France would acquire a mandate over the territories of Syria (and Lebanon) in the aftermath of the Great War. The French ruled a turbulent, unhappy country for a quarter century. Urban/Sunni Syria never really took to the French. France was poor, and had been a protector of the Christians of the Levant. But for all its brevity, this French interlude helped shape post-independence Syria and indirectly gave rise to the rule of Hafez Assad. France recruited heavily among the minorities—the Druze, the Alawis, the Ismailis—for its colonial levies, the Troupes Spéciales du Levant. The Sunni townsmen disdained and avoided military service, thought it the work of lessers. For the Alawis in their secluded, impoverished mountains, the Jabal Ansariya, in the northwest, military service was salvation. Born in 1930, Hafez Assad took that route out of poverty. Schooling in the town of Latakia had spared him a life of toil and destitution. He would graduate from the military academy in 1955—a decade after independence and a time of intense turbulence in Syrian politics.
The country’s first coup d’état had come in 1949, a mere three years after independence, and the conspiracies would not cease in the years to come. The old order was coming apart; those feudal families of ease and pedigree and property had squabbled among themselves, and had given parliamentary politics a bad name. Ideology was battering the world of the notables. Communists, believers in Greater Syrian nationalism, Muslim Brotherhood adherents, peasant jacqueries, had made certain that the old order would be overwhelmed. One political party outdid the others: the Baath. It had been conceived in the interwar years in Paris’s Latin Quarter by two talented young men from Damascus: the Greek Orthodox Michel Aflaq and Salah al-Din al-Bitar, a Sunni Muslim. They had come back to their country loaded with readings and ambition. They became schoolteachers, and the fuse they lit up, the young students they drew into the net, would determine the political course of Syria—and of neighboring Iraq, for that matter. This was the party that widened the horizons of Hafez Assad, gave him the political language and the ideology that carried him to the summit of political power. (It didn’t work out so well for the two founders. Aflaq was expelled from his own party in 1966; Bitar was struck down in Paris by the security forces of the Syrian regime in 1980.)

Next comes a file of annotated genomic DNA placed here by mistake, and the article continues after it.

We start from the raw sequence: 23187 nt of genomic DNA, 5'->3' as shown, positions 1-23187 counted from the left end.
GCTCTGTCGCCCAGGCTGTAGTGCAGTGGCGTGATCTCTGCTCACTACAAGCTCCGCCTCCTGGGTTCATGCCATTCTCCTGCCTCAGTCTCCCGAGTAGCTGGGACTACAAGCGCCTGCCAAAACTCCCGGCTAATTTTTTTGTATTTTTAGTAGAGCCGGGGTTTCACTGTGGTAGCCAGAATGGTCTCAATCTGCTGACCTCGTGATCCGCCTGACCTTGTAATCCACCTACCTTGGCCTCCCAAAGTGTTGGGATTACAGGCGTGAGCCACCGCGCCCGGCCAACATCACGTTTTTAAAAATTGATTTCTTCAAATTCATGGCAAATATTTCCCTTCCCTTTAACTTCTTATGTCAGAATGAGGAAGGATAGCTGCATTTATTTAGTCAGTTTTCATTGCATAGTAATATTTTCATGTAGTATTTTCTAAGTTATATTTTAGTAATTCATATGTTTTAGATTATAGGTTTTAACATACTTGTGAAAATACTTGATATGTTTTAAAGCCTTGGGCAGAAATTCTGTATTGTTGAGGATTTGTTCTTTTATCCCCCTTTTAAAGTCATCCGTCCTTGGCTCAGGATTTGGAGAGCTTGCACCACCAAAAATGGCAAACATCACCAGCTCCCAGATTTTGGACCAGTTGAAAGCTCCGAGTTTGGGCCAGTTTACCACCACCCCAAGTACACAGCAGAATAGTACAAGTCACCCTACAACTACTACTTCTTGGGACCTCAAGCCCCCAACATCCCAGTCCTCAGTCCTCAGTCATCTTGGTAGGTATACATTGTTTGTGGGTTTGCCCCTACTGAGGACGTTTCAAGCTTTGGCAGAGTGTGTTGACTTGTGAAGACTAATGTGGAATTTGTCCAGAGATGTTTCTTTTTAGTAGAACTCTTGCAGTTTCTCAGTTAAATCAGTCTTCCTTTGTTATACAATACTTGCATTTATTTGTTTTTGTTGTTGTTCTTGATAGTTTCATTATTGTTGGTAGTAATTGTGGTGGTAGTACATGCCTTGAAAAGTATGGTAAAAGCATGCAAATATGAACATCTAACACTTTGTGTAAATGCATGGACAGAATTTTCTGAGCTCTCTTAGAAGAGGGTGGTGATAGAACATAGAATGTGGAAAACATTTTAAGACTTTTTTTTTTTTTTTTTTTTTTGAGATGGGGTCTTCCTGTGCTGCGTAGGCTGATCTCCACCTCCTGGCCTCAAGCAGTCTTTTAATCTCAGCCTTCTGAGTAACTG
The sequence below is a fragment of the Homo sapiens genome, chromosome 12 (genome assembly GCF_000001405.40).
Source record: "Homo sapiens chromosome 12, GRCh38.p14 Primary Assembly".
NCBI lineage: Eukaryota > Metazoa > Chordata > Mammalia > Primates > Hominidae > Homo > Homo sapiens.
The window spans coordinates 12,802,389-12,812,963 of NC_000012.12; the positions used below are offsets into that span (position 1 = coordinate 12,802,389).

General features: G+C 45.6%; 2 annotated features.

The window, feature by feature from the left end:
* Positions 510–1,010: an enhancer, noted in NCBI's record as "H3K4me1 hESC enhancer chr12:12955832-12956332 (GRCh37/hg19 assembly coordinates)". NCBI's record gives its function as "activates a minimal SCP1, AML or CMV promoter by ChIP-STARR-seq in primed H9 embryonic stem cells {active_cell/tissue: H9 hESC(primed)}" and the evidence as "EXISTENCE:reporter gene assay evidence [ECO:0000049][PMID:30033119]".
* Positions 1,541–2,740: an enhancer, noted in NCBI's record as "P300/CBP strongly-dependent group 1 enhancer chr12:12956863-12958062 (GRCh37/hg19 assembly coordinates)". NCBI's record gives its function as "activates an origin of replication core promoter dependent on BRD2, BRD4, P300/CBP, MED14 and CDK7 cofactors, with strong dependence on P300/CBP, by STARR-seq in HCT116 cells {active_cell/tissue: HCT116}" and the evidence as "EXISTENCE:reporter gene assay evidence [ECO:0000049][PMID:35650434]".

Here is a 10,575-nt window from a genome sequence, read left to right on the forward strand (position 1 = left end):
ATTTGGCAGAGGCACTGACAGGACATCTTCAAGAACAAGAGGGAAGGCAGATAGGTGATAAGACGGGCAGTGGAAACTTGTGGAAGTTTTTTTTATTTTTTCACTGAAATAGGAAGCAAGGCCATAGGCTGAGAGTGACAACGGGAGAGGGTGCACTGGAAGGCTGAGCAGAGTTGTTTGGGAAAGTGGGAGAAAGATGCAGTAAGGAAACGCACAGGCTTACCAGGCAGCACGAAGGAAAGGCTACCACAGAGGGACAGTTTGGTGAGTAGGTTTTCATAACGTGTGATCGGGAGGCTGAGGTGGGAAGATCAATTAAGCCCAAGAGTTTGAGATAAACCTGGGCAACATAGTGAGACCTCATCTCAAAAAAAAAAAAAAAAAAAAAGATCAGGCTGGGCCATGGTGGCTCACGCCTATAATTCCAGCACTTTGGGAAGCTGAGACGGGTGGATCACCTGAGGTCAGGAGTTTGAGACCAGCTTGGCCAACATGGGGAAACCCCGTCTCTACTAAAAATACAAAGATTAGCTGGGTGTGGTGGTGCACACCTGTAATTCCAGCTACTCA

In this republic of conspirators and coup makers, Hafez Assad was to emerge as the supreme practitioner of the art. There were three Baathist coups—in 1963, 1966, and 1970. He was a minor player in the first, a partner in the second, and the victor in the third against his own erstwhile allies. Indeed, he rose to power, via that third coup, as a leader of a “corrective movement” against the excess and radicalism of the second Baath regime. It was winner take all. The president he overthrew was dispatched to prison, to be released in 1992, sent to Paris on a stretcher, and to die of cancer. As for his former military partner, a fellow Alawite, captivity lasted a year longer, and the man would die in prison.
Violence was at the ready in Hafez Assad’s republic. But he was not a sadist (that trait characterized his younger brother and chief enforcer, Rifaat). His violence was selective and methodical. There was always his cunning—a trait that came from his minoritarian background. There was stealth and steel in him. Interlocutors were often left guessing as to his intentions and commitments. Henry Kissinger, who parried with (and studied) the most accomplished in statecraft, negotiated with Assad in the aftermath of the October War of 1973. He came back with high praise for the man’s intellect and tenacity: “Assad never lost his aplomb. He negotiated daringly and tenaciously like a riverboat gambler to make sure that he exacted the last sliver of available concessions. I once told him that I had seen negotiators who deliberately moved themselves to the edge of a precipice to show that they had no further margin of maneuver. I had even known negotiators who put one foot over the edge, in effect threatening their own suicide. He was the only one who would actually jump off the precipice, hoping that on his way down he could break his fall by grabbing a tree he knew to be there. Assad beamed.”